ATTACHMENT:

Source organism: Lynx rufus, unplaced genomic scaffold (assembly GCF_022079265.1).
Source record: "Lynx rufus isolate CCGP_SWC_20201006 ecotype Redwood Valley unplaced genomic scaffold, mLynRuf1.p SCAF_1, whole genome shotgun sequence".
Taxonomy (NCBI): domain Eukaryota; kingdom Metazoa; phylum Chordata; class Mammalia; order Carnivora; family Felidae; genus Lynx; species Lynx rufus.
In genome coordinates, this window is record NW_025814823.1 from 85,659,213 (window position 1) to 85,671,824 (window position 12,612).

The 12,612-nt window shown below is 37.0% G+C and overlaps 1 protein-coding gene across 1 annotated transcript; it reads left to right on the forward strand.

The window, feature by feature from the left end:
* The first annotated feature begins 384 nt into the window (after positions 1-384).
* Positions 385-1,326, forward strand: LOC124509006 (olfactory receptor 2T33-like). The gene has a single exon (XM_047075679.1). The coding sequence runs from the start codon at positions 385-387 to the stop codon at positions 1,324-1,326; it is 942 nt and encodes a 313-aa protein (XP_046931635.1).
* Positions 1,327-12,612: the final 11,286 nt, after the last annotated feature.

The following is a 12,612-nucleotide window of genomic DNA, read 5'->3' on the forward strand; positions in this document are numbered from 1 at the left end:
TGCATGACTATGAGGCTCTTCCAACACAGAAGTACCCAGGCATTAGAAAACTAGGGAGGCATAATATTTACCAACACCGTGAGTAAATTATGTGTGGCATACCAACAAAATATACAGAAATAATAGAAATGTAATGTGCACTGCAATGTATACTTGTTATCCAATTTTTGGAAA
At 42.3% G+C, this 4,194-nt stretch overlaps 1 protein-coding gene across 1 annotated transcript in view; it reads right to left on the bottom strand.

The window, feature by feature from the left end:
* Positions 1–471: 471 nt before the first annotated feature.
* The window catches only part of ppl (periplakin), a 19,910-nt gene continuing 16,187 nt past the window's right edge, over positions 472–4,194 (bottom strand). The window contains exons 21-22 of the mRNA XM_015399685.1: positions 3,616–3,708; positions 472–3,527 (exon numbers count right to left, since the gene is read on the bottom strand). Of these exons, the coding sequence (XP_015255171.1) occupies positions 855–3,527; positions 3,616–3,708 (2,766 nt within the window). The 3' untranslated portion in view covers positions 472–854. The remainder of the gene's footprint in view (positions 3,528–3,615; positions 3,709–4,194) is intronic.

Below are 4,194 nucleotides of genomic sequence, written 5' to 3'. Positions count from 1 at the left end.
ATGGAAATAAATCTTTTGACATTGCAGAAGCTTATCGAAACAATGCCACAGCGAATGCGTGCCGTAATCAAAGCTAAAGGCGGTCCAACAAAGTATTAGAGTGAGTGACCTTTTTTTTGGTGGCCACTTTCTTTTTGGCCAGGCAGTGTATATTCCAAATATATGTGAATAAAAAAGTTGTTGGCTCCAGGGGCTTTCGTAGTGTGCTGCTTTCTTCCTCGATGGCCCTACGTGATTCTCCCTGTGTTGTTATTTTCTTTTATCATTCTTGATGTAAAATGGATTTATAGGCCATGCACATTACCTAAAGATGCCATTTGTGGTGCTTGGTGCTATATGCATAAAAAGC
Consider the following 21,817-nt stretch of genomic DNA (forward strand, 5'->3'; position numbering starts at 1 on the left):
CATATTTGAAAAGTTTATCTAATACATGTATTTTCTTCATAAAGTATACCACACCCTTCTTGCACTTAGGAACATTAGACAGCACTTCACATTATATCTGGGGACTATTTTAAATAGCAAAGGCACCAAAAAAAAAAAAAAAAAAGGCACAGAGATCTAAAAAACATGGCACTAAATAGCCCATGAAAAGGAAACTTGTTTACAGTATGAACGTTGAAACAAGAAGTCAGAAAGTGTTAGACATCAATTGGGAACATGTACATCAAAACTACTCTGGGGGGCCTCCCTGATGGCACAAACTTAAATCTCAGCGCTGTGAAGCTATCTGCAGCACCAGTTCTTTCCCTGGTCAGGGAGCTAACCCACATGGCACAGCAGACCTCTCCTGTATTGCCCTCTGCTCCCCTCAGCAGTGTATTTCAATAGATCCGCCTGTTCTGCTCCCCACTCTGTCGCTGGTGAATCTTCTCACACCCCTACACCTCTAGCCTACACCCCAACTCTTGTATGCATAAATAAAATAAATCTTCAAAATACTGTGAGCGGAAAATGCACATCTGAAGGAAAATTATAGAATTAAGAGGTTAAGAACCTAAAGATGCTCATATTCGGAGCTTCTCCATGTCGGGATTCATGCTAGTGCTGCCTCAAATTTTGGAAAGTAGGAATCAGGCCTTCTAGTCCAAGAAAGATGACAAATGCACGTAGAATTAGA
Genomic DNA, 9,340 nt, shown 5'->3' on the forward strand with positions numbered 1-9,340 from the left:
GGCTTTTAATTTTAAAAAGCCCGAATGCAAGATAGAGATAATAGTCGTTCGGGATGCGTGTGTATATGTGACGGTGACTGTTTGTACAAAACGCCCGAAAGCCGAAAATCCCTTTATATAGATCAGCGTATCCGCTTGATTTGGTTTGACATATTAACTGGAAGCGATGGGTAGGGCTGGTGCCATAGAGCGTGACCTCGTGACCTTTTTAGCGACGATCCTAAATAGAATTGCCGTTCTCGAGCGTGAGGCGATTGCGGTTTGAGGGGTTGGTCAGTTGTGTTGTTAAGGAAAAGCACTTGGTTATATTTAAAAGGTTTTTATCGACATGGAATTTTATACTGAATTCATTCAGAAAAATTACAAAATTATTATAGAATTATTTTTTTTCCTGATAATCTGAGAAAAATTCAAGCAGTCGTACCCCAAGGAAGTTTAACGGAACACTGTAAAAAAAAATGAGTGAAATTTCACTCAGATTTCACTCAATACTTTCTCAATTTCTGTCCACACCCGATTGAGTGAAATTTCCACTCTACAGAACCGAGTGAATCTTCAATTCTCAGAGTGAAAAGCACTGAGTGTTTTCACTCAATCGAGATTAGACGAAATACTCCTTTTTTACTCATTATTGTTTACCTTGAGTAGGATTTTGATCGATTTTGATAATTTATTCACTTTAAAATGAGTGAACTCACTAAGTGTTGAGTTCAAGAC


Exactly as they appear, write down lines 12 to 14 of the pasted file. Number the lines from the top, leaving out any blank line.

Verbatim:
At 42.3% G+C, this 4,194-nt stretch overlaps 1 protein-coding gene across 1 annotated transcript in view; it reads right to left on the bottom strand.

The window, feature by feature from the left end:
* Positions 1–471: 471 nt before the first annotated feature.